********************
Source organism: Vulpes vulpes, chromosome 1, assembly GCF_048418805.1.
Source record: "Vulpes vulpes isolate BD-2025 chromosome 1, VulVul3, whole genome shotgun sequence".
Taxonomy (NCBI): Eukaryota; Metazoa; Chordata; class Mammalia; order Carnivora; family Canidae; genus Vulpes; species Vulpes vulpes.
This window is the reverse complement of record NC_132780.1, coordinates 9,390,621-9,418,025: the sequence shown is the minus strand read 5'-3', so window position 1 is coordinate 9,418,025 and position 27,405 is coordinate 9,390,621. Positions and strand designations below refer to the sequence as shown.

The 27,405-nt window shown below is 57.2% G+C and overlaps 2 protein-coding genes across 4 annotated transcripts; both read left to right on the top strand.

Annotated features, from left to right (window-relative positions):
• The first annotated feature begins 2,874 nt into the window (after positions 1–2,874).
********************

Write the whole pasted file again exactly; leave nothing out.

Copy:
Source organism: Vulpes vulpes, chromosome 1, assembly GCF_048418805.1.
Source record: "Vulpes vulpes isolate BD-2025 chromosome 1, VulVul3, whole genome shotgun sequence".
Taxonomy (NCBI): Eukaryota; Metazoa; Chordata; class Mammalia; order Carnivora; family Canidae; genus Vulpes; species Vulpes vulpes.
This window is the reverse complement of record NC_132780.1, coordinates 9,390,621-9,418,025: the sequence shown is the minus strand read 5'-3', so window position 1 is coordinate 9,418,025 and position 27,405 is coordinate 9,390,621. Positions and strand designations below refer to the sequence as shown.

The 27,405-nt window shown below is 57.2% G+C and overlaps 2 protein-coding genes across 4 annotated transcripts; both read left to right on the top strand.

Annotated features, from left to right (window-relative positions):
• The first annotated feature begins 2,874 nt into the window (after positions 1–2,874).